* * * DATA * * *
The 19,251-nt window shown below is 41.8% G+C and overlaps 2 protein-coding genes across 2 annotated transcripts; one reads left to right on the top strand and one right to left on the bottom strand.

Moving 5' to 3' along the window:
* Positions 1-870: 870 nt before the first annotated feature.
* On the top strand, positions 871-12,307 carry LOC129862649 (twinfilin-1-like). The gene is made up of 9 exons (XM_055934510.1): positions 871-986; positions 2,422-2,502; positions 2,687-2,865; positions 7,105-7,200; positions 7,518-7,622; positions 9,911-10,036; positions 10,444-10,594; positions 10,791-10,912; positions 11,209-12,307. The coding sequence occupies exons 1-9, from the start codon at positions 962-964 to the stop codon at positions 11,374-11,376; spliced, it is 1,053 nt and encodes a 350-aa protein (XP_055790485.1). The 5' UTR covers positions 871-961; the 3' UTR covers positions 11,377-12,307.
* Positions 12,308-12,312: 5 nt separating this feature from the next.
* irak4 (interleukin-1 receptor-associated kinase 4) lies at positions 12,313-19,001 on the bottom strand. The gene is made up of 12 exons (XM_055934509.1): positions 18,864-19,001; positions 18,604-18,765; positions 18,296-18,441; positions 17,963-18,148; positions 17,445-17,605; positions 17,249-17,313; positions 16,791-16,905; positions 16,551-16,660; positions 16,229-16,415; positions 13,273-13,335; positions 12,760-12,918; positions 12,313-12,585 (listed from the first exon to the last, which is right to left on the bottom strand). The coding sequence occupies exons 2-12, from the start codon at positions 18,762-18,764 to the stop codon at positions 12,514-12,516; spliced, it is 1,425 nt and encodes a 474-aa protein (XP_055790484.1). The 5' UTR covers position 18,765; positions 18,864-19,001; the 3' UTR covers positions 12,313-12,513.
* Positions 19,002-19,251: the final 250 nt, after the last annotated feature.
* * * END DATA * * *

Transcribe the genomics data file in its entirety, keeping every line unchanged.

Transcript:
The 19,251-nt window shown below is 41.8% G+C and overlaps 2 protein-coding genes across 2 annotated transcripts; one reads left to right on the top strand and one right to left on the bottom strand.

Moving 5' to 3' along the window:
* Positions 1-870: 870 nt before the first annotated feature.
* On the top strand, positions 871-12,307 carry LOC129862649 (twinfilin-1-like). The gene is made up of 9 exons (XM_055934510.1): positions 871-986; positions 2,422-2,502; positions 2,687-2,865; positions 7,105-7,200; positions 7,518-7,622; positions 9,911-10,036; positions 10,444-10,594; positions 10,791-10,912; positions 11,209-12,307. The coding sequence occupies exons 1-9, from the start codon at positions 962-964 to the stop codon at positions 11,374-11,376; spliced, it is 1,053 nt and encodes a 350-aa protein (XP_055790485.1). The 5' UTR covers positions 871-961; the 3' UTR covers positions 11,377-12,307.
* Positions 12,308-12,312: 5 nt separating this feature from the next.
* irak4 (interleukin-1 receptor-associated kinase 4) lies at positions 12,313-19,001 on the bottom strand. The gene is made up of 12 exons (XM_055934509.1): positions 18,864-19,001; positions 18,604-18,765; positions 18,296-18,441; positions 17,963-18,148; positions 17,445-17,605; positions 17,249-17,313; positions 16,791-16,905; positions 16,551-16,660; positions 16,229-16,415; positions 13,273-13,335; positions 12,760-12,918; positions 12,313-12,585 (listed from the first exon to the last, which is right to left on the bottom strand). The coding sequence occupies exons 2-12, from the start codon at positions 18,762-18,764 to the stop codon at positions 12,514-12,516; spliced, it is 1,425 nt and encodes a 474-aa protein (XP_055790484.1). The 5' UTR covers position 18,765; positions 18,864-19,001; the 3' UTR covers positions 12,313-12,513.
* Positions 19,002-19,251: the final 250 nt, after the last annotated feature.